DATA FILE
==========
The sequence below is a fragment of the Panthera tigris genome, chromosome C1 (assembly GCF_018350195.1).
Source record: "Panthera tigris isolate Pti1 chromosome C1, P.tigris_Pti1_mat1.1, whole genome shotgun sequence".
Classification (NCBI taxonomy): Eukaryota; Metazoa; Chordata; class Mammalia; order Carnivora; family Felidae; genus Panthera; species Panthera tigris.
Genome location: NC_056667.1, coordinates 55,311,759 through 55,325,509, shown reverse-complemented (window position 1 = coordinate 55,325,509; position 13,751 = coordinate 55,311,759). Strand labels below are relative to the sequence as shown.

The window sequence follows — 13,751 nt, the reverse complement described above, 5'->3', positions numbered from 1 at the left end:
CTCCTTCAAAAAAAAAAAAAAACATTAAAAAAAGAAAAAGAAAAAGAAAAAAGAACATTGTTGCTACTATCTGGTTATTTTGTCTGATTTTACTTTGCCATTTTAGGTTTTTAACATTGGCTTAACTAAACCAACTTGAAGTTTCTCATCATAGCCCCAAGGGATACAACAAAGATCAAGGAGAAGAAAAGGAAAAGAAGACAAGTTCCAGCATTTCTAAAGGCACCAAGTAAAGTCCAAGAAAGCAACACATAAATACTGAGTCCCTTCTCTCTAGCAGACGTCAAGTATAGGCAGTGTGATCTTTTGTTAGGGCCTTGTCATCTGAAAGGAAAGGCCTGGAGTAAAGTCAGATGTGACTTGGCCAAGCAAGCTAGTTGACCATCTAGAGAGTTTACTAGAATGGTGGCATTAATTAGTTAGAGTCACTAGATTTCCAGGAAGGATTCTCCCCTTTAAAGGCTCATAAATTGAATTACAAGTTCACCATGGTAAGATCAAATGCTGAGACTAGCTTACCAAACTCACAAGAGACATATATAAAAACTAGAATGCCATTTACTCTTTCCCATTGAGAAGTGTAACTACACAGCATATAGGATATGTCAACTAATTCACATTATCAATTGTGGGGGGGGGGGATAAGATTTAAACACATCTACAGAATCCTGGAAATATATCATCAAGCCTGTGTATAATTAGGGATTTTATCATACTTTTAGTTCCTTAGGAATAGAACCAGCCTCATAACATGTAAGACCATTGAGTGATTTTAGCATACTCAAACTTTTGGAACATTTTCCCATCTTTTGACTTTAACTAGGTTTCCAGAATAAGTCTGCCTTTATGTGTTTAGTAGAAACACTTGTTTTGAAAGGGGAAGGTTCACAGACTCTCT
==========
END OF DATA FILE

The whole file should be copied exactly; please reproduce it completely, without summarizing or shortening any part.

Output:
The sequence below is a fragment of the Panthera tigris genome, chromosome C1 (assembly GCF_018350195.1).
Source record: "Panthera tigris isolate Pti1 chromosome C1, P.tigris_Pti1_mat1.1, whole genome shotgun sequence".
Classification (NCBI taxonomy): Eukaryota; Metazoa; Chordata; class Mammalia; order Carnivora; family Felidae; genus Panthera; species Panthera tigris.
Genome location: NC_056667.1, coordinates 55,311,759 through 55,325,509, shown reverse-complemented (window position 1 = coordinate 55,325,509; position 13,751 = coordinate 55,311,759). Strand labels below are relative to the sequence as shown.

The window sequence follows — 13,751 nt, the reverse complement described above, 5'->3', positions numbered from 1 at the left end:
CTCCTTCAAAAAAAAAAAAAAACATTAAAAAAAGAAAAAGAAAAAGAAAAAAGAACATTGTTGCTACTATCTGGTTATTTTGTCTGATTTTACTTTGCCATTTTAGGTTTTTAACATTGGCTTAACTAAACCAACTTGAAGTTTCTCATCATAGCCCCAAGGGATACAACAAAGATCAAGGAGAAGAAAAGGAAAAGAAGACAAGTTCCAGCATTTCTAAAGGCACCAAGTAAAGTCCAAGAAAGCAACACATAAATACTGAGTCCCTTCTCTCTAGCAGACGTCAAGTATAGGCAGTGTGATCTTTTGTTAGGGCCTTGTCATCTGAAAGGAAAGGCCTGGAGTAAAGTCAGATGTGACTTGGCCAAGCAAGCTAGTTGACCATCTAGAGAGTTTACTAGAATGGTGGCATTAATTAGTTAGAGTCACTAGATTTCCAGGAAGGATTCTCCCCTTTAAAGGCTCATAAATTGAATTACAAGTTCACCATGGTAAGATCAAATGCTGAGACTAGCTTACCAAACTCACAAGAGACATATATAAAAACTAGAATGCCATTTACTCTTTCCCATTGAGAAGTGTAACTACACAGCATATAGGATATGTCAACTAATTCACATTATCAATTGTGGGGGGGGGGGATAAGATTTAAACACATCTACAGAATCCTGGAAATATATCATCAAGCCTGTGTATAATTAGGGATTTTATCATACTTTTAGTTCCTTAGGAATAGAACCAGCCTCATAACATGTAAGACCATTGAGTGATTTTAGCATACTCAAACTTTTGGAACATTTTCCCATCTTTTGACTTTAACTAGGTTTCCAGAATAAGTCTGCCTTTATGTGTTTAGTAGAAACACTTGTTTTGAAAGGGGAAGGTTCACAGACTCTCT